Hon. C. H. CAHAN (Secretary of State) moved the second reading of Bill No. 85, to amend the Companies Act, 1934.
He said: The revision of the Companies Act was commenced about September, 1933, preparatory to the submission of the draft of a new act to the interprovincial conference, which assembled at Ottawa on January 17, 1934.
The printed draft of a new bill, as then prepared, was presented to the representatives of the provincial governments who attended that conference from January 17 to 19 inclusive, and, at the request of the attorneys-general of the provinces, the further consideration of this draft bill was postponed till March 1, 1934. During that period the provincial governments were to prepare and forward any suggested amendments to the bill as first prepared.
Between January 19, 1934, and April 26, 1934, when the new bill was introduced to this house, printed copies of the proposed bill were widely circulated throughout Canada to economists, accountants, lawyers, universities, companies and corporations; and, after due consideration of all relevant suggestions and their incorporation into the draft bill, a bill intituled An Act Respecting Dominion Companies was introduced to this house on April 26, 1934. This bill was enacted as The Companies Act, 1934 on June 28, 1934. Three months were then allowed to all companies to re-adjust their accounting systems to conform with the requirements of the new act, which came into force by proclamation on October 1, 1934.
In the meantime, on February 2, 1934, a select special committee of the House of Commons was appointed by resolution of the house to enquire into and report upon certain matters. By order of His Excellency the Governor General in council, dated July 7, 1934, the eleven members of said select special committee were appointed as a royal commission to continue, complete and report on the enquiry ordered by the House of Commons on February 2, 1934. It is clear, I think, that the resolution of the House of Commons of February 2, 1934, appointing the select special committee, did not authorize the committee to report upon the dominion companies acts, which were then under the consideration of the representatives of the provincial governments, who had participated in the interprovincial conference of January 17 to January 19 inclusive. It is also clear, I think, that neither the order in council, P.C. 1461 of July 7, 1934, appointing the royal commission,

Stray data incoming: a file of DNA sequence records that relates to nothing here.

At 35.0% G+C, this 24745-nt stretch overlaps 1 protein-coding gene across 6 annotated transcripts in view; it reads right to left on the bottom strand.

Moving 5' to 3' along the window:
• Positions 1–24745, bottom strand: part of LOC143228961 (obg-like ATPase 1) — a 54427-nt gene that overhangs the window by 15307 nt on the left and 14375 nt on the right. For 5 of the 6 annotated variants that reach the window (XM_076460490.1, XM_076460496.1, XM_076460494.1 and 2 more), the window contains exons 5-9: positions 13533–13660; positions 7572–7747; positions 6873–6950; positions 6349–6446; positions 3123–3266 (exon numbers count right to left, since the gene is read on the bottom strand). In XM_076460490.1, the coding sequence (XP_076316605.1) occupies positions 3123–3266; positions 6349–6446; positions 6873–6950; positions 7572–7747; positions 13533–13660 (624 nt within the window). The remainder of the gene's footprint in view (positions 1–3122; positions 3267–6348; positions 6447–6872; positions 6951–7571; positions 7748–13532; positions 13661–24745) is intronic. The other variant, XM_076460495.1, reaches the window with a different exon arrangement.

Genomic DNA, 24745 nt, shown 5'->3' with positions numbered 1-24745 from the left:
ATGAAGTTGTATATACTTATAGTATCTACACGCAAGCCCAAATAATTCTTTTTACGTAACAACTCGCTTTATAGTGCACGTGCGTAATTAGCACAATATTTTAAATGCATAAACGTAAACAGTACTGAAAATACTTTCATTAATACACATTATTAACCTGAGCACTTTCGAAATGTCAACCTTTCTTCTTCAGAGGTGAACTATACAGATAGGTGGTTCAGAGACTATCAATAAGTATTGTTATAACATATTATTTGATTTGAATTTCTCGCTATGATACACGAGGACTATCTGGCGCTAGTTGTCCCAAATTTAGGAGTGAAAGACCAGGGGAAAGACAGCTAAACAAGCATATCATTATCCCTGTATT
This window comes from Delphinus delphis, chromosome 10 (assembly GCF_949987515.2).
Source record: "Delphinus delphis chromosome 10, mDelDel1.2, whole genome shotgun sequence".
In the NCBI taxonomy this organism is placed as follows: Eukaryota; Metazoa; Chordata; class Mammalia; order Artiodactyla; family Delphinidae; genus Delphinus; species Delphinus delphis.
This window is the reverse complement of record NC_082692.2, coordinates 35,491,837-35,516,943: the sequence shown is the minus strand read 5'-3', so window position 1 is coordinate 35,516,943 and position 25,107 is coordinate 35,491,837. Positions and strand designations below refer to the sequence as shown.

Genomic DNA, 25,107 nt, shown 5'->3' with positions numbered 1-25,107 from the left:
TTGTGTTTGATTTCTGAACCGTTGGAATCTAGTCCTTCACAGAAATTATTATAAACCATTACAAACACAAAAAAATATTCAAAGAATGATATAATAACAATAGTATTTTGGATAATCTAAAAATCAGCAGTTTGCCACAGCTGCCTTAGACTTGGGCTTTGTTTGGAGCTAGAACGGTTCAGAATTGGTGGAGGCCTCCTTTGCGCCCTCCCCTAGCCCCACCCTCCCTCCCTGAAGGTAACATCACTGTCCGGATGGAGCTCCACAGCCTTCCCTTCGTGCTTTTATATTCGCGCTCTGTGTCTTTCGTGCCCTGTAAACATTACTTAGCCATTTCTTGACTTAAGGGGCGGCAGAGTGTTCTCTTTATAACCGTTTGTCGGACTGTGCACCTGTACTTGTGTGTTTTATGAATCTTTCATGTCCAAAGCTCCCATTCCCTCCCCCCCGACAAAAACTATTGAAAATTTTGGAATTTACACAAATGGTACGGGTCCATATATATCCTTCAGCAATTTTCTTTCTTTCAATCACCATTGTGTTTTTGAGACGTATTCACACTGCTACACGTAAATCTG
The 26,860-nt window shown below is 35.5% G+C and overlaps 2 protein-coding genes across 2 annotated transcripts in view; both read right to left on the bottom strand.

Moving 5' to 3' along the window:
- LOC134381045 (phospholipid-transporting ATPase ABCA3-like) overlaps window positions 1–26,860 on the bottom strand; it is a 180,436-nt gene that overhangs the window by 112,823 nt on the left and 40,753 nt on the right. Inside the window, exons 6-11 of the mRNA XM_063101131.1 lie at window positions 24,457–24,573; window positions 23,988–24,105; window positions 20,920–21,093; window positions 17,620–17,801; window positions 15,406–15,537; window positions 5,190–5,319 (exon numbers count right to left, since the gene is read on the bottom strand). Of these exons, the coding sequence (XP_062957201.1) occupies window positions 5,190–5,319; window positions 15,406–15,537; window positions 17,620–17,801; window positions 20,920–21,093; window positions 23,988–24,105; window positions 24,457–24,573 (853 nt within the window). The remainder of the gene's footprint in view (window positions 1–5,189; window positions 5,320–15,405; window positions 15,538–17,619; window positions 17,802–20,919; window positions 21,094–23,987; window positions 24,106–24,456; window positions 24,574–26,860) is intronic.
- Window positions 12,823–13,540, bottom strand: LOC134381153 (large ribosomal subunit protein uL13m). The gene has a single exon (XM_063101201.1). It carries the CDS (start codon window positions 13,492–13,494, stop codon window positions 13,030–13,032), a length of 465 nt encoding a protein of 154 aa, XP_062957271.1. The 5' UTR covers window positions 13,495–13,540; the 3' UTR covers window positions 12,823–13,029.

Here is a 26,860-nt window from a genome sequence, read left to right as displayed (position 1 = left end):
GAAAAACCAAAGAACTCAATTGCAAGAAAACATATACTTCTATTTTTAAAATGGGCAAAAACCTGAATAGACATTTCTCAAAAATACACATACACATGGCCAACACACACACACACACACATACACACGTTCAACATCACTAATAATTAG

Companies Act-Mr. Cahan
nor the terms of the royal commission which issued upon said order, conferred any specific authority to investigate, consider or report upon proposed amendments to the Companies Act, 1934.
So far as I, as Secretary of State having supervision of the administration of the dominion companies acts, was concerned, I had no knowledge or notice that an enquiry into the terms of those acts or into the administration of those acts was proceeding. So far as the evidence submitted with the report of that royal commission discloses, no general enquiry was made by the original committee of this house, nor by the royal commission, which succeeded to the work of the house committee. I was surprised, therefore, when the report was submitted to the Minister of Trade and Commerce and laid on the table of this house, to find incorporated therein a long list of proposed amendments to The Companies Act, 1934, of the Dominion of Canada.
I am very confident that if it had been known that the committee had undertaken such a work of revision even without express authority, many representatives of Canadian companies would have sought leave to appear before the commission for the purpose of making representations on their behalf, which would not be entirely consistent with the recommendations of the commission.
In order that these recommendations may be considered fully by this house, this bill has been prepared and is now moved for second reading. But I am authorized to state on behalf of the government that each and every member on this side of the house is free to approve or to oppose each and every section of this bill and to move any amendments thereto which may be deemed advisable or expedient. The bill is placed before the house and it is wide open for consideration by all members.
I propose, therefore, to consider in sequence the recommendations of the royal commission on price spreads as shown in the summary to the report of the commission and to direct attention to the corresponding provisions of this bill in order that the house may have before it a clear statement of each and every recommendation made and a statement. by reference to the bill, of the extent to which these recommendations have been embodied in the terms of the bill.
The first recommendation for an amendment to the Dominion 'Companies Act was the abolition of shares of no par value or, in the alternative, a requirement that the full consideration received for no par value shares be credited to the capital account. In con-92582-232
sidering the proposal to abolish no par value shares it was ascertained that measures to make that recommendation effective would compel the reorganization of the capital structures of a large number of dominion companies at present engaged1 in industrial and commercial pursuits. If the house or any member so desires I will lay on the table Of the house later the names of some hundreds of these companies that are actively operating from day to day and whose interests are vitally concerned with the summary abolition of no par value shares.